New work for TF added

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There is now new work from mersenne.org started from 72-73 bit range. All necessarily changes were made. | |

ID: 6298 · Rating: 0 · rate:
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max GPU WUs in progress are 20 now. | |

ID: 6303 · Rating: 0 · rate:
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If you have a cc_config and app_config running with the old GPU72 before the name changed pls rename the data to TF to avoid any problems. | |

ID: 6328 · Rating: 0 · rate:
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For GPU72, it was not recommended to compute two WUs together on two GPUs installed on the same computer. | |

ID: 6360 · Rating: 0 · rate:
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For GPU72, it was not recommended to compute two WUs together on two GPUs installed on the same computer. Its the same, there was only a name change. Maybe in the future after some changes on the program code we could use both. | |

ID: 6361 · Rating: 0 · rate:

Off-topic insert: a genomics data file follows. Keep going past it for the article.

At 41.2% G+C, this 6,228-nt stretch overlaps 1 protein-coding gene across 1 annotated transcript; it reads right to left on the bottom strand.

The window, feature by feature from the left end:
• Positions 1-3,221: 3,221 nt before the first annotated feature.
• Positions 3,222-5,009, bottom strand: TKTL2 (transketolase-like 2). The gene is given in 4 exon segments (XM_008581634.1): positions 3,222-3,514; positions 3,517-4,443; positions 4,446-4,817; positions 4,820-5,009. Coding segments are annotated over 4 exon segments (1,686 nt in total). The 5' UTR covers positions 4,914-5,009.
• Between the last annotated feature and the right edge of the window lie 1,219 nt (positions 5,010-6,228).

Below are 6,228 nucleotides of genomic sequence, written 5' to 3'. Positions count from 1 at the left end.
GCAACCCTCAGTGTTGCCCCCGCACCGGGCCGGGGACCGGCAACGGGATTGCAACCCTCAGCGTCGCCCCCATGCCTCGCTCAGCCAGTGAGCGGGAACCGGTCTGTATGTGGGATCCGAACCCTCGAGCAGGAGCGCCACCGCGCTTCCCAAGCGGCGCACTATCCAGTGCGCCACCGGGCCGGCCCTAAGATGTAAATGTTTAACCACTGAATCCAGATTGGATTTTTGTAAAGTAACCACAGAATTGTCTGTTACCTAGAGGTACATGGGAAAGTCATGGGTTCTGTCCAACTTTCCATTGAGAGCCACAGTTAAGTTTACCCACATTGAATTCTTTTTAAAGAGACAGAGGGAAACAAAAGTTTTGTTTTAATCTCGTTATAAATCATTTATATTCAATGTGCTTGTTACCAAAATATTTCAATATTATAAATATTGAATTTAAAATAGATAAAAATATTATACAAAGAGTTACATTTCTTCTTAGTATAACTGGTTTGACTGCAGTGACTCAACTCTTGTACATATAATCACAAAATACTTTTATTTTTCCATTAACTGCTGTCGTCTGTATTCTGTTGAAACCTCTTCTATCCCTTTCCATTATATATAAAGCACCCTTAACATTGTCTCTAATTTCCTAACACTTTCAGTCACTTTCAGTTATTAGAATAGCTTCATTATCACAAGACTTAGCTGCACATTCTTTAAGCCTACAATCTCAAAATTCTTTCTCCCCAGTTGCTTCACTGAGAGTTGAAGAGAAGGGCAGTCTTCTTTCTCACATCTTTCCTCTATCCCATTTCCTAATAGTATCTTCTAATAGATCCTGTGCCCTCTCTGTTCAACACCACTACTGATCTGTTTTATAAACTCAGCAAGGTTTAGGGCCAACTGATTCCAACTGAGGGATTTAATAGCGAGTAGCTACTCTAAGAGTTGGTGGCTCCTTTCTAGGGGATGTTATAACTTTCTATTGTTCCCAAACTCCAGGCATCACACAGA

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OK ! | |

ID: 6363 · Rating: 0 · rate:
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OK ! will be harder, check FAQ, if we have done this range the next has double runtime but for your 2080 its only a snack :) | |

ID: 6364 · Rating: 0 · rate:
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The calculation time of a WU is 22-23 seconds. You have seen nothing yet :) What takes you 22-23 seconds now, will take you at n=460M ~11.5 seconds and as we for bit 70 to 71, exhaust the candidates remaining at n~800M, you will litterally see a workunit complete in just 5 seconds. When we go to bit 71 to 72, your RTX 2080 will start at ~80 sec per candidate and that will then at each doubling of n, cut in half. The reduction in runtime, will smoothly manifest itself, compared to what it were when you started crunching at certain bit level. Example given for a test at n=125M running 80 seconds for bit 71 to 72, then the testing time will be approximately scaling to the following values: n=250M testingtime is 40 seconds n=500M testingtime is 20 seconds n=1000M testingtime is 10 seconds If the testingtimes is as follows per 71 to 72 bit, then you will more or less have these runtimes at these levels: 72 to 73 bit (n=250M=80 seconds) (n=500M=40 seconds) (n=1000M=20 seconds) 73 to 74 bit (n=250M=160 seconds) (n=500M=80 seconds) (n=1000M=40 seconds) 74 to 75 bit (n=250M=320 seconds) (n=500M=160 seconds) (n=1000M=80 seconds) 75 to 76 bit (n=250M=640 seconds) (n=500M=320 seconds) (n=1000M=160 seconds) 76 to 77 bit (n=250M=1280 seconds) (n=500M=640 seconds) (n=1000M=320 seconds) ... It is only possible to scale, once you know the testtime at a given bitlevel, since the higher the bit level, dependant of your hardware, there is a slowdown in productivity :) | |